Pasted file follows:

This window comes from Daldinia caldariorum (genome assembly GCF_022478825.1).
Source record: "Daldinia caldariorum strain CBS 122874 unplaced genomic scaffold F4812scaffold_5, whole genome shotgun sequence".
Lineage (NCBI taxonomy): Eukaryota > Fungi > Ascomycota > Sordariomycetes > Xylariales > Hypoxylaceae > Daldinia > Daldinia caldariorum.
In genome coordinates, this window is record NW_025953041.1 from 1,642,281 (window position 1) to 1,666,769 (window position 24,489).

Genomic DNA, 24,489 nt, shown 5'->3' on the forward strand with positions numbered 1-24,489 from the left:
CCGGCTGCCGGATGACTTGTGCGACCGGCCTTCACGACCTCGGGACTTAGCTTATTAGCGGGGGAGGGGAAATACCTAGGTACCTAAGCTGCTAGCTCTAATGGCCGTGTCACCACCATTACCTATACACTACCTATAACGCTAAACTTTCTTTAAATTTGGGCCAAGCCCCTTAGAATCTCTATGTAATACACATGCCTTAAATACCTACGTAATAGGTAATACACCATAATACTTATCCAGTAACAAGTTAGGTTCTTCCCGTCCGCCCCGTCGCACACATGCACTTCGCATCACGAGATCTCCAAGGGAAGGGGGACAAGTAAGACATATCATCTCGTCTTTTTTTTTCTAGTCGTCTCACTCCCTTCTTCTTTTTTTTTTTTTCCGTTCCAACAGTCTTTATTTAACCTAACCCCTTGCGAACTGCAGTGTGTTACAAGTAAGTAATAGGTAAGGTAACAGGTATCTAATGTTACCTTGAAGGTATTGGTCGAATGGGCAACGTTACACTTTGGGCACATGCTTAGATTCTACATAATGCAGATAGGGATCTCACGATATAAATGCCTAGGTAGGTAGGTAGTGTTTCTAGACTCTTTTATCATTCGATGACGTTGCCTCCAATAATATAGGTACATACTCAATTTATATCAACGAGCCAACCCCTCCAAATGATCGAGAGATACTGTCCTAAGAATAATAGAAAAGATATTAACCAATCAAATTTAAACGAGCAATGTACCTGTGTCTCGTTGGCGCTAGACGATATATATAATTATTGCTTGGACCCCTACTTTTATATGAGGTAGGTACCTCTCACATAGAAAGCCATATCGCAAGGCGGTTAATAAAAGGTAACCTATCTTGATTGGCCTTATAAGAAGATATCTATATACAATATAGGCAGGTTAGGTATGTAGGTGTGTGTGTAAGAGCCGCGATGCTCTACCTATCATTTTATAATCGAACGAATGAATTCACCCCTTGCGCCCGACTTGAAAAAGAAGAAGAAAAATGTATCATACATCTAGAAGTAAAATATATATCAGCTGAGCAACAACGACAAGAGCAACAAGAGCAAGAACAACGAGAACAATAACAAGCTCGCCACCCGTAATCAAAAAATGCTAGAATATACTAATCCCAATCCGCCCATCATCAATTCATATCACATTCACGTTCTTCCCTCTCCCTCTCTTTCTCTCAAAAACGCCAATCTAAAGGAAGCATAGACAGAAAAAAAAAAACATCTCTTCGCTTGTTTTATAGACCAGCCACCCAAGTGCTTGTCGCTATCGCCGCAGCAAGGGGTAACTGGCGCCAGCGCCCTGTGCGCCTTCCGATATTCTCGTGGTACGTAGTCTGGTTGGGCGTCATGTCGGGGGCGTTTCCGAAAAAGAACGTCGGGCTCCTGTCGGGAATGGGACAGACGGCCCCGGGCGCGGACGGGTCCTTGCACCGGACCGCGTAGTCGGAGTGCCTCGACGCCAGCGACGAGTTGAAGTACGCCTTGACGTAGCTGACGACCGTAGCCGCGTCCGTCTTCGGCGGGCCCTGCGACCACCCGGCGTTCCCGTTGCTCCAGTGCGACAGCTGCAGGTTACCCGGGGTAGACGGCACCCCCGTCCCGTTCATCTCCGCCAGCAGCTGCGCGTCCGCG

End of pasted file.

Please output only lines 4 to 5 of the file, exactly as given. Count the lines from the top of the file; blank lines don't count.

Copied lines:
In genome coordinates, this window is record NW_025953041.1 from 1,642,281 (window position 1) to 1,666,769 (window position 24,489).

Genomic DNA, 24,489 nt, shown 5'->3' on the forward strand with positions numbered 1-24,489 from the left: